St. John's Church was probably built in the first third of the 14th century as a three-nave basilica. The church was damaged in the Russian- Livonian War in the 16th century; lightning has set its spire on fire several times. Some parts of the church were destroyed in the Great Nordic War in 1708.
In the end of 19th century external walls of St. John's Church were cleaned of limewash, the original shape of the choir windows was restored and new external figures were made of instead of the destroyed ones. The building was reconstructed in the Neo-classicism style in 1930’s. During World War II, the church caught fire. The damage was so extensive that an unknown and rich interior decoration was discovered the beneath the destroyed plaster sheet. There have been over a thousand sculptures in the internal and external walls of the construction. There is no other brick church decorated with so much terracotta plastic in Europe.
There are fifteen figures in the triple arch niches of the fronton which represent Judgement Day. On the facade and two sides of the tower there are other figures since the tower's frieze consisting of quaternion foils with a human head continuing in each quaternor foil on the sides of the longitudinal building as well. There are friezes and niches decorated with sculptures in the interior as well.
However, the western wall, with numerous niches with sculptures and pseudotriforium located above the arcades in the niches of which there are figures sitting on a throne, deserves special attention. In the eastern wall, above the triumphal arch, there is a large terracotta group: Christ on a cross and Mary and John beneath the cross.
Reference: Tartu Tourist Information
Hluboká Castle (Schloss Frauenberg) is considered one of the most beautiful castles in the Czech Republic. In the second half of the 13th century, a Gothic castle was built at the site. During its history, the castle was rebuilt several times. It was first expanded during the Renaissance period, then rebuilt into a Baroque castle at the order of Adam Franz von Schwarzenberg in the beginning of the 18th century. It reached its current appearance during the 19th century, when Johann Adolf II von Schwarzenberg ordered the reconstruction of the castle in the romantic style of England's Windsor Castle.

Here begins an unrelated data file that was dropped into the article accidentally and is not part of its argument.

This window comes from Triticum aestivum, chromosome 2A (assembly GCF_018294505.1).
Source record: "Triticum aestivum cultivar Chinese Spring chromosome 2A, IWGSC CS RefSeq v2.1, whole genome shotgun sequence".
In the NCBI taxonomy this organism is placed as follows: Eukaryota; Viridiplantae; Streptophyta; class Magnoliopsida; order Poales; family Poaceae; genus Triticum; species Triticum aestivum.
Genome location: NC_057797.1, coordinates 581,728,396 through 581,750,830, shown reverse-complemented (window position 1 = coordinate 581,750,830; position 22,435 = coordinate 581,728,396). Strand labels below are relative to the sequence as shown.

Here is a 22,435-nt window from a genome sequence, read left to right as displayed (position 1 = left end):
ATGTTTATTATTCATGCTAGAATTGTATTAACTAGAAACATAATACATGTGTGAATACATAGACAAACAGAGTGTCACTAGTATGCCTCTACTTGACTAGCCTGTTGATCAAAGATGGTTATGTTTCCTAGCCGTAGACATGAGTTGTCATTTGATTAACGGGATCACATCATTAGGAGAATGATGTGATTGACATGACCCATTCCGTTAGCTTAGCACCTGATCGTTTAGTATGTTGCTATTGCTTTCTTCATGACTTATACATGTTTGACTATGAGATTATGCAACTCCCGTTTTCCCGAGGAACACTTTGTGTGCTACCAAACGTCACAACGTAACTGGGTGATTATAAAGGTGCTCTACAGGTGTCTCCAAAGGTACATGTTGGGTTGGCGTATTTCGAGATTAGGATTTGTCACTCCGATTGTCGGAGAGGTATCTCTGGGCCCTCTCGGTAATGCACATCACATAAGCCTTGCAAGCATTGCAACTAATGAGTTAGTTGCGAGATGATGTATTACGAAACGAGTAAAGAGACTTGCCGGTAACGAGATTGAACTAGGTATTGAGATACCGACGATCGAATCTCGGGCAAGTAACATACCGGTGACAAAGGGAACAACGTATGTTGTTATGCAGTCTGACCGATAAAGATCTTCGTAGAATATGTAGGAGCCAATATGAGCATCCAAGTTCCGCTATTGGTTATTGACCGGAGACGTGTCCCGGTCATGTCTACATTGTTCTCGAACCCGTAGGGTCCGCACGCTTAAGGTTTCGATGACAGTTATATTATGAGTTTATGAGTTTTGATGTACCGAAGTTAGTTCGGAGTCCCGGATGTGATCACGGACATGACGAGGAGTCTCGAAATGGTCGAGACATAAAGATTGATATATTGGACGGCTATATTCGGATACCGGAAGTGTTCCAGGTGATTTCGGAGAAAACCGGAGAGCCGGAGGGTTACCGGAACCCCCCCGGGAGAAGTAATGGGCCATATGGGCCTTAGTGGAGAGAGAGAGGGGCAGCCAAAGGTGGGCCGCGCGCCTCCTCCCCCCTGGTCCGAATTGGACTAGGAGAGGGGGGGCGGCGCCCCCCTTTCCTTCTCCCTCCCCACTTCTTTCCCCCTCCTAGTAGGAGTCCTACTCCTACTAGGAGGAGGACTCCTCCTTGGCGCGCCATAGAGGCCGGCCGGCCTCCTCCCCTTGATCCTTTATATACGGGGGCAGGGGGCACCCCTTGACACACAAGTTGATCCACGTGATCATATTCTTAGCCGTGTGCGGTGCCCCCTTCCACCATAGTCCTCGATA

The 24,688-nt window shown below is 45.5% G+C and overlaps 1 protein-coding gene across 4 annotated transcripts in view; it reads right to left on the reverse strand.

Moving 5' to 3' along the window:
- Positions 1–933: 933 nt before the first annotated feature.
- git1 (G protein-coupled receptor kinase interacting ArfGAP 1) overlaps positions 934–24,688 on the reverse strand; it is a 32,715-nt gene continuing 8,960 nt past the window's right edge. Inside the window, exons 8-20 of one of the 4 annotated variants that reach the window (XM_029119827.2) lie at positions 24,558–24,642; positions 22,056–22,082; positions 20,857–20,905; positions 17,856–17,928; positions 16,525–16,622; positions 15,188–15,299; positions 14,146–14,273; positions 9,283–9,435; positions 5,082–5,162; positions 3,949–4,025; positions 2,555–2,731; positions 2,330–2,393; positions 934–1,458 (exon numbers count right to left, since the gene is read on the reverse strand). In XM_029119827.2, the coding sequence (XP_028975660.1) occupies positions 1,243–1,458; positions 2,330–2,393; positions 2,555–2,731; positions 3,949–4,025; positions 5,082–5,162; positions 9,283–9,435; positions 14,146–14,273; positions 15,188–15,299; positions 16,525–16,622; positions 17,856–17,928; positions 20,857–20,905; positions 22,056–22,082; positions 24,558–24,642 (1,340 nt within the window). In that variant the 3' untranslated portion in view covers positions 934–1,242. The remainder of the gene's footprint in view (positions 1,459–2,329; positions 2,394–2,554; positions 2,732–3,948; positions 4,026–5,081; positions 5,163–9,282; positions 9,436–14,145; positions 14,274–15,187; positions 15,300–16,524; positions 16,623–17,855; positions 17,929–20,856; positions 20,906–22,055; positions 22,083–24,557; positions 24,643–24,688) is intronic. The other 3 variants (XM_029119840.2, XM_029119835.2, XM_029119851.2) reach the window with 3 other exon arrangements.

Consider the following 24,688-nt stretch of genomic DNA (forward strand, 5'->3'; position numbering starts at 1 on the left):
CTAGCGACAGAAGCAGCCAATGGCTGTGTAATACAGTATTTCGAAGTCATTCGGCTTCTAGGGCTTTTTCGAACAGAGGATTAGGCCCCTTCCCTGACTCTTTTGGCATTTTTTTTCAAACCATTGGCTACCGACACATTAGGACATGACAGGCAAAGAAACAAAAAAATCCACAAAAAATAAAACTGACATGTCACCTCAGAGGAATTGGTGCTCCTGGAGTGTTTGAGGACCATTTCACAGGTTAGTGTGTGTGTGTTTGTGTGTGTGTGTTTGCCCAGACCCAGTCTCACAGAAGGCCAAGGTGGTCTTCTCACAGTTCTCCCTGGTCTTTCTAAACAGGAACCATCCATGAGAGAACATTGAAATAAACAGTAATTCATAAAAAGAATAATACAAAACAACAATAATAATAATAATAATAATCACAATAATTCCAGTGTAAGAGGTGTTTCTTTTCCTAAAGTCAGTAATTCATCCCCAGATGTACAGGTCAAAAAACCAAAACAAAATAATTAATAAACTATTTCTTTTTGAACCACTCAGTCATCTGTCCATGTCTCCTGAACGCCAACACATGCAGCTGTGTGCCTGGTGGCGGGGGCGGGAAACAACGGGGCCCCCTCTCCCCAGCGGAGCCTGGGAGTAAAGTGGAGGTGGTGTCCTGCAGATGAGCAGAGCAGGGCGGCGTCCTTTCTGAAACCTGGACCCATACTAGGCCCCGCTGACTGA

The Schwarzenbergs lived in Hluboká until the end of 1939, when the last owner (Adolph Schwarzenberg) emigrated overseas to escape from the Nazis. The Schwarzenbergs lost all of their Czech property through a special legislative Act, the Lex Schwarzenberg, in 1947.
The original royal castle of Přemysl Otakar II from the second half of the 13th century was rebuilt at the end of the 16th century by the Lords of Hradec. It received its present appearance under Count Jan Adam of Schwarzenberg. According to the English Windsor example, architects Franz Beer and F. Deworetzky built a Romantic Neo-Gothic chateau, surrounded by a 1.9 square kilometres English park here in the years 1841 to 1871. In 1940, the castle was seized from the last owner, Adolph Schwarzenberg by the Gestapo and confiscated by the government of Czechoslovakia after the end of World War II. The castle is open to public. There is a winter garden and riding-hall where the Southern Bohemian gallery exhibitions have been housed since 1956.